Candy Cane Cookies
Posted on December 13, 2011
I think these are Santa’s favorite. I have been leaving them out for him since I was big enough to love Christmas (at a very young age, in fact). These cookies are not only cute (Betty Crocker calls them “gay candy canes”) they are a perfect mixture of light vanilla butter cookie and marzipan flavor.
While making them I discovered why people have children: to do the manual labor of making dozens of cute cookies (I’m on to you Mom…) But because I love to post here, I did it all myself (wipes forehead), so you could have the recipe AND the pictures. Do find some children to help you, since this is so much fun.
After making these, and the chocolate pudding pie, I am beginning to wonder if my later version (1970’s) of Betty Crocker has been redacted, or if the Schafer’s have just always done things our way. It seems as though key directions are missing. Although we always did use an extra ounce of chocolate in that pie, and here we left off the silly peppermint candy crumbs. Luckily I know what I am doing…
Candy Cane Cookies
adapted from Betty Crocker
1 cup butter, softened
1 cup confectioners’ sugar
1 tsp vanilla extract
1 and 1/2 tsp almond extract
2 and 1/2 cups all-pupose flour
1 tsp salt
1-2 tsps red food coloring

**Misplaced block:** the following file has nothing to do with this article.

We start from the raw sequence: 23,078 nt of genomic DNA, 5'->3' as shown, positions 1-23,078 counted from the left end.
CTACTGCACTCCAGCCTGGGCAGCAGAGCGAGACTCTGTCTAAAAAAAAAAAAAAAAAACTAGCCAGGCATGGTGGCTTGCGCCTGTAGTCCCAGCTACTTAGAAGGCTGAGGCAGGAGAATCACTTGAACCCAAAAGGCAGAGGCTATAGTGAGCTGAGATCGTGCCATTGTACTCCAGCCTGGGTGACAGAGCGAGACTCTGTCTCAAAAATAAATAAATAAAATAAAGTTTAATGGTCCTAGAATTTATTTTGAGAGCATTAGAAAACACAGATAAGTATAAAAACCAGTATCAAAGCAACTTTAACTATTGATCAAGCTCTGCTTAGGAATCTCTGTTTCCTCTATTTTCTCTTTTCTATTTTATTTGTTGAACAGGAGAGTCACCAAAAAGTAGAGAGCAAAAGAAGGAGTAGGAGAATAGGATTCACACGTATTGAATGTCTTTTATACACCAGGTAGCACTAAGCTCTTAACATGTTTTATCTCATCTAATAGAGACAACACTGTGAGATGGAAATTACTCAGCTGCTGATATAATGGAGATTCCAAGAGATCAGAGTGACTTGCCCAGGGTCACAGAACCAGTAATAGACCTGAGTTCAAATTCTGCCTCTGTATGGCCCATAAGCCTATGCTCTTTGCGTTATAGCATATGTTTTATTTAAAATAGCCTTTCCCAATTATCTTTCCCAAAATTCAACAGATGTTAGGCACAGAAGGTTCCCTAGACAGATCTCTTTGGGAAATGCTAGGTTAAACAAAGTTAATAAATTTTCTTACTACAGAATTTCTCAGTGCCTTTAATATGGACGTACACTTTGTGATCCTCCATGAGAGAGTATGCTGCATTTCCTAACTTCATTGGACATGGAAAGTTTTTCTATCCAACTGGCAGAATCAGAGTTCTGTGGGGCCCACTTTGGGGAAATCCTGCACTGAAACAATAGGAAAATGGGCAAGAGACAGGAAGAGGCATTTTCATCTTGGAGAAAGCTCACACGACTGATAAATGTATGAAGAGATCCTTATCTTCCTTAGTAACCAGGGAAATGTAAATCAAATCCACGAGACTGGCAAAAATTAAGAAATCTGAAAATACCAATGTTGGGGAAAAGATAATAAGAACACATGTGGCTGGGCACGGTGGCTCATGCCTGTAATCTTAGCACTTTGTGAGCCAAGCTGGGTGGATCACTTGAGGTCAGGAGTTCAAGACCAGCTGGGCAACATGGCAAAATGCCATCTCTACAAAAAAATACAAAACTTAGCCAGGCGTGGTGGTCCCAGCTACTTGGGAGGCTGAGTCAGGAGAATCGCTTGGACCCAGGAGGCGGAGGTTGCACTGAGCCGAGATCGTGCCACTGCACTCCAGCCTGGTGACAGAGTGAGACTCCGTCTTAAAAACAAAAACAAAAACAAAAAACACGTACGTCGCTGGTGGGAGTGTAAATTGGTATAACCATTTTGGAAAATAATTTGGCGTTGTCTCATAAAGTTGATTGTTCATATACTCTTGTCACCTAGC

Preheat oven to 375 degrees. Mix well the butter, sugar, egg, and extracts. Gradually add the flour and salt, creaming thoroughly. Divide the dough in half. Add the food coloring to one half, mixing well. It should be a sort of hot red color, just darker than pink. Cover and refrigerate the dough about 1 hour.
Use a very very light dusting of flour on a board. Scoop one teaspoon of each color onto the board and roll the dough to 5 inch long strands. Twine them together gently, pressing to stop them from breaking if necessary. Transfer the strands to the ungreased baking sheet, and curl 1/3 of the strand over to make the hook of the candy cane. As the dough warms, sprinkle a small amount of flour, or chill it again until it firms up.
Bake for 10 minutes. They will look underdone, but brown very quickly on the bottom, so dont be tempted to cook them longer. Although, I always recommend using an oven thermometer– my oven is about 25 degrees cooler than the dial. The bottom should be golden, while the tops look bright. Allow them to cool completely before removing them from the baking sheet, or they will break.
Dip them in milk, and leave a cup for Santa.